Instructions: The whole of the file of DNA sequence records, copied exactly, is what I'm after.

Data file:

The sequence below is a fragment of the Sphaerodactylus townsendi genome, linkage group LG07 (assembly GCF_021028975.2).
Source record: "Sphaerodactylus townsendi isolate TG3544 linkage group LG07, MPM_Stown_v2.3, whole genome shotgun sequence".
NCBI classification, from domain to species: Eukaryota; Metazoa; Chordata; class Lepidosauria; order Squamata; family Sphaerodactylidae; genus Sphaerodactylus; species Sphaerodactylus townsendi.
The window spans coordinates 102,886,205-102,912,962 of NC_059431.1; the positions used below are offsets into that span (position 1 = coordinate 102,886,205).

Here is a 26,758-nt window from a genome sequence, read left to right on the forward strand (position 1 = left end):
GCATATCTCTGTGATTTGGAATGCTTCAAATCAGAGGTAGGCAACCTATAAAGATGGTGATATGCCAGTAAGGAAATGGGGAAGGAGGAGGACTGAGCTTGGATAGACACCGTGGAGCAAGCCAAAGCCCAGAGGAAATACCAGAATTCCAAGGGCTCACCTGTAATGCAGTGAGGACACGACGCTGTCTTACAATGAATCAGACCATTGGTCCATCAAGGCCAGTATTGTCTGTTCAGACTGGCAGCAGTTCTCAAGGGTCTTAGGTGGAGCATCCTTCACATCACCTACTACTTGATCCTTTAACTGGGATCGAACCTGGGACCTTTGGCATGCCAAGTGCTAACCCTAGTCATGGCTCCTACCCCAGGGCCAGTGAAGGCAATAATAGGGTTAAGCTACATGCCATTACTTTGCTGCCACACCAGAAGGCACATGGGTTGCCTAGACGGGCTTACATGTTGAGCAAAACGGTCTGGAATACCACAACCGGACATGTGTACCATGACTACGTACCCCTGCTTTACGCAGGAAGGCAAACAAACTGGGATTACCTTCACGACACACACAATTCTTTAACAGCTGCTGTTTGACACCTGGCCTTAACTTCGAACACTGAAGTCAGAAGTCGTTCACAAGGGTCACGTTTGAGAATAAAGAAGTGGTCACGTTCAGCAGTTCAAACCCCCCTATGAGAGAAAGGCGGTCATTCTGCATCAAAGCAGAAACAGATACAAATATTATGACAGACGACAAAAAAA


The sequence below is a fragment of the Sphaerodactylus townsendi genome, linkage group LG07 (assembly GCF_021028975.2).
Source record: "Sphaerodactylus townsendi isolate TG3544 linkage group LG07, MPM_Stown_v2.3, whole genome shotgun sequence".
NCBI classification, from domain to species: Eukaryota; Metazoa; Chordata; class Lepidosauria; order Squamata; family Sphaerodactylidae; genus Sphaerodactylus; species Sphaerodactylus townsendi.
The window spans coordinates 102,886,205-102,912,962 of NC_059431.1; the positions used below are offsets into that span (position 1 = coordinate 102,886,205).

Here is a 26,758-nt window from a genome sequence, read left to right on the forward strand (position 1 = left end):
GCATATCTCTGTGATTTGGAATGCTTCAAATCAGAGGTAGGCAACCTATAAAGATGGTGATATGCCAGTAAGGAAATGGGGAAGGAGGAGGACTGAGCTTGGATAGACACCGTGGAGCAAGCCAAAGCCCAGAGGAAATACCAGAATTCCAAGGGCTCACCTGTAATGCAGTGAGGACACGACGCTGTCTTACAATGAATCAGACCATTGGTCCATCAAGGCCAGTATTGTCTGTTCAGACTGGCAGCAGTTCTCAAGGGTCTTAGGTGGAGCATCCTTCACATCACCTACTACTTGATCCTTTAACTGGGATCGAACCTGGGACCTTTGGCATGCCAAGTGCTAACCCTAGTCATGGCTCCTACCCCAGGGCCAGTGAAGGCAATAATAGGGTTAAGCTACATGCCATTACTTTGCTGCCACACCAGAAGGCACATGGGTTGCCTAGACGGGCTTACATGTTGAGCAAAACGGTCTGGAATACCACAACCGGACATGTGTACCATGACTACGTACCCCTGCTTTACGCAGGAAGGCAAACAAACTGGGATTACCTTCACGACACACACAATTCTTTAACAGCTGCTGTTTGACACCTGGCCTTAACTTCGAACACTGAAGTCAGAAGTCGTTCACAAGGGTCACGTTTGAGAATAAAGAAGTGGTCACGTTCAGCAGTTCAAACCCCCCTATGAGAGAAAGGCGGTCATTCTGCATCAAAGCAGAAACAGATACAAATATTATGACAGACGACAAAAAAA